We have the vision, the intelligence, and the technology to choose a way forward that does not compromise our resources for the generations to come. As Winona Laduke says, “I want an elegant transition. I want to walk out of my tepee, an elegant indigenous design, into a Tesla, into an electric car, an elegant western design.” Fossil fuels are history. We need to keep them in the ground and pursue sustainable energy alternatives or risk destroying the water and habitat on which all our lives depend.

 

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Speed rules didn’t apply to train in ethanol spill

Repost from McClatchyDC
[Editor:  Reporter Curtis Tate of McClatchy DC was honored this week with a National Press Foundation award for his reporting on crude by rail.  The Benicia Independent has reposted many of Tate’s reports, and joins the NPF in honoring him for his many excellent contributions.  – RS]

Speed rules didn’t apply to train in ethanol spill

HIGHLIGHTS
• BNSF train didn’t meet 20-car threshold for lower speeds set by feds
• Minneapolis-Kansas City, Kan., train derailed on Nov. 7 near Alma, Wis.
• 10 notable derailments in North America this year

By Curtis Tate, November 17, 2015
Workers inspect railroad tank cars damaged in a derailment near Alma, Wis., on Nov. 8, 2015.
Workers inspect railroad tank cars damaged in a derailment near Alma, Wis., on Nov. 8, 2015. EPA

WASHINGTON  –  The train that derailed earlier this month in Wisconsin and spilled 20,000 gallons of ethanol into the Mississippi River didn’t have a sufficient number of cars carrying flammable liquids to meet lower federal speed requirements.

The government set the new requirements this year in response to safety concerns about transporting crude oil by rail.

According to railroad shipping documents, the train had 15 tank cars loaded with ethanol, five fewer than would trigger speed restrictions set by federal regulators. Because it didn’t meet that threshold, the train was permitted to operate at 55 mph.

Some lawmakers, environmentalists and community groups have criticized the speed limits in U.S. Department of Transportation’s rules, announced in May, because they only apply to trains that meet the department’s definition of high-hazard flammable trains. The train that derailed on Nov. 7 near Alma, Wis., did not.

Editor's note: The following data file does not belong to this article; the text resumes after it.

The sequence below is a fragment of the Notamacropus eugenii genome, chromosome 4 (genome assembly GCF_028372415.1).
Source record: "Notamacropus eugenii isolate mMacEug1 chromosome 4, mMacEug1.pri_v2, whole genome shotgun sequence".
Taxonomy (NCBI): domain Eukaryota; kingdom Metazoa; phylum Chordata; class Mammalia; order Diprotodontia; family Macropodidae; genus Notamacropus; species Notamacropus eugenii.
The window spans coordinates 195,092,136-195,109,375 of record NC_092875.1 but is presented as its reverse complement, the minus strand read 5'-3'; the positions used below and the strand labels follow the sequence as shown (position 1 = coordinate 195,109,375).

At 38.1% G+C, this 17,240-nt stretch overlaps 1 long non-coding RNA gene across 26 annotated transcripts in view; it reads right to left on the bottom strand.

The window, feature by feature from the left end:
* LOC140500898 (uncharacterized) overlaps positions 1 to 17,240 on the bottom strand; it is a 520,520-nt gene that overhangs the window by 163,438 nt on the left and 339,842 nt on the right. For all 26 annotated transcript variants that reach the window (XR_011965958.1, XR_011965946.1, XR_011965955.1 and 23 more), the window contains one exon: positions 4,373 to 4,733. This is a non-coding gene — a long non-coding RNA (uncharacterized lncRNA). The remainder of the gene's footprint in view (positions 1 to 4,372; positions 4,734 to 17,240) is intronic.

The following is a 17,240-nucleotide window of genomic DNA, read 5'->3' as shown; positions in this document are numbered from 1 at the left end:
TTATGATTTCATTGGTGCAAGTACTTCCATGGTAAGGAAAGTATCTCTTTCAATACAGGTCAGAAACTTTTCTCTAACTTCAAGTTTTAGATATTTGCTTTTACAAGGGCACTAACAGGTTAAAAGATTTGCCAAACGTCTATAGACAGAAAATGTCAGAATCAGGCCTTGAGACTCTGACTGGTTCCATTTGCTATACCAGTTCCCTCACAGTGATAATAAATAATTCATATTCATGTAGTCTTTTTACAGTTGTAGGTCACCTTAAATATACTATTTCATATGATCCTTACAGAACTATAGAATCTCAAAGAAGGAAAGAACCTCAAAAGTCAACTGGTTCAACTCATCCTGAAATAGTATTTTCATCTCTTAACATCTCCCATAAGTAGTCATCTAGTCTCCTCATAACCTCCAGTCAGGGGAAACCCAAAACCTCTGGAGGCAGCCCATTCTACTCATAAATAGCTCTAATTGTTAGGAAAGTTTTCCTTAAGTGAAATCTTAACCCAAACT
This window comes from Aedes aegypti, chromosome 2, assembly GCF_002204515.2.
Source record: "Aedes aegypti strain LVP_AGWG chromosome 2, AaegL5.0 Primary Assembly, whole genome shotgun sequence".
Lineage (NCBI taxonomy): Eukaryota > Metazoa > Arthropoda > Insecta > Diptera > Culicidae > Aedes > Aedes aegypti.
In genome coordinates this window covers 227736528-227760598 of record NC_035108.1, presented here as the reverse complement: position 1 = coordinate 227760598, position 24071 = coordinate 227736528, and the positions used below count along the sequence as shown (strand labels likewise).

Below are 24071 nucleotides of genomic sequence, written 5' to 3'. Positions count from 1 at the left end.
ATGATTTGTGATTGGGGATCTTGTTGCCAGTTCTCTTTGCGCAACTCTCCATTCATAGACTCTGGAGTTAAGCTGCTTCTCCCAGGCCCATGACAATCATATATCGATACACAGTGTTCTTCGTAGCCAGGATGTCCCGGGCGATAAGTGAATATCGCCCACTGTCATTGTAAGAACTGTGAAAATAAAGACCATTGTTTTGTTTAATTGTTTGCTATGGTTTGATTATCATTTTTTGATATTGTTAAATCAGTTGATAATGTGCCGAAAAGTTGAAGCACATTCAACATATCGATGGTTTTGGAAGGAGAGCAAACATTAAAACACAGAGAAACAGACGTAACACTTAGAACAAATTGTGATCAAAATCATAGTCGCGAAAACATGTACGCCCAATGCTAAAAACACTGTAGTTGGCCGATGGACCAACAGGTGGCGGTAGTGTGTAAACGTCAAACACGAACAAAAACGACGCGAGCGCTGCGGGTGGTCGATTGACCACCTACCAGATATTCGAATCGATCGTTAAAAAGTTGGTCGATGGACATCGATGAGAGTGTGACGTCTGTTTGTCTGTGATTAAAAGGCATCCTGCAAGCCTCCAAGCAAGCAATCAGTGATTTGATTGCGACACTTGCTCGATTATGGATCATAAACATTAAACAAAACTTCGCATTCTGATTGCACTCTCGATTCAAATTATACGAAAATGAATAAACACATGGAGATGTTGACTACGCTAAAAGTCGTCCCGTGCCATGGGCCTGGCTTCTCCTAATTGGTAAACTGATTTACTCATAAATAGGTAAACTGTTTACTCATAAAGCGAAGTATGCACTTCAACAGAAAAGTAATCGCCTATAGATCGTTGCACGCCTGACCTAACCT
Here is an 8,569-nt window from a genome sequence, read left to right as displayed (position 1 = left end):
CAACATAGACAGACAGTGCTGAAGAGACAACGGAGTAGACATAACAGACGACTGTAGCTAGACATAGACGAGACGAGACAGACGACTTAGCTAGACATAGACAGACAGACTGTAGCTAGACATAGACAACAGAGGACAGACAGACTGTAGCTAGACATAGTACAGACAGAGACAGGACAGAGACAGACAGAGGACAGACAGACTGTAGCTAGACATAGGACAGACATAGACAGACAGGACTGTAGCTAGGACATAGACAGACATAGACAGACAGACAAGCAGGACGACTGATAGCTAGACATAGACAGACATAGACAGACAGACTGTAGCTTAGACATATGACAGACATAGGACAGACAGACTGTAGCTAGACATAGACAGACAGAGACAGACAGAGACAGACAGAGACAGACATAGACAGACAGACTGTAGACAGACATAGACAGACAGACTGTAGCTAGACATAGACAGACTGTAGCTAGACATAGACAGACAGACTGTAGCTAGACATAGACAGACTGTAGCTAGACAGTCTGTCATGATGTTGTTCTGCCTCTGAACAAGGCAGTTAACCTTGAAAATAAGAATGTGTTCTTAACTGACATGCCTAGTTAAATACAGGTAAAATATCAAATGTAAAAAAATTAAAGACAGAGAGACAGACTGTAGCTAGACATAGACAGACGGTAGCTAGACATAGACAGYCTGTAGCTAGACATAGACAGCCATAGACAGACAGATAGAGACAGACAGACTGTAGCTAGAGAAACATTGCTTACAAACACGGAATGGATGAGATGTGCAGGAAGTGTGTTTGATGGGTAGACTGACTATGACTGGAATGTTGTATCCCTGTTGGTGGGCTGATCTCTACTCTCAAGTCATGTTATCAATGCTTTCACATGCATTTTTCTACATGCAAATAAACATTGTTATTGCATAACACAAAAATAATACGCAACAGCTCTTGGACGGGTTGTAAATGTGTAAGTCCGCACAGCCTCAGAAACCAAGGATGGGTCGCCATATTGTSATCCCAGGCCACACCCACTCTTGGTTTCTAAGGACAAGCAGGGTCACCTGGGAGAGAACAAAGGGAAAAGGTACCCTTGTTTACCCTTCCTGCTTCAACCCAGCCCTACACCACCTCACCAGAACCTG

Under the new rules, trains with 20 or more tank cars carrying flammable liquids in a continuous block or 35 cars dispersed throughout the train are held to 50 mph. They’re restricted to 40 mph within a 10-mile radius of 46 high-threat urban areas designated by the U.S. Department of Homeland Security.

The Wisconsin train originated in Minneapolis and was bound for Kansas City, Kan., according to shipping documents. Both cities are high-threat urban areas, and BNSF voluntarily set a lower speed limit of 35 mph, compared with the federal government’s 40 mph, in those cities.

Though the train was going 26 mph when it derailed, it met none of the criteria for those lower limits and could have traveled the same speed as a car on most state highways.

Amy McBeth, a BNSF spokeswoman, said the railroad was working with federal officials on the investigation.

There have been 10 notable derailments in North America this year with spills or fires, seven with crude oil and three with ethanol.

Key train speeds

50 mph: Trains carrying 20 or more cars of flammable liquids in a continuous block or 35 dispersed throughout a train.

40 mph: Trains meeting above criteria in 46 high-threat urban areas designated by the Department of Homeland Security.

35 mph: Voluntary speed restriction imposed in those cities by BNSF Railway.

Read more here: http://www.mcclatchydc.com/news/nation-world/national/economy/article45226446.html#storylink=cpy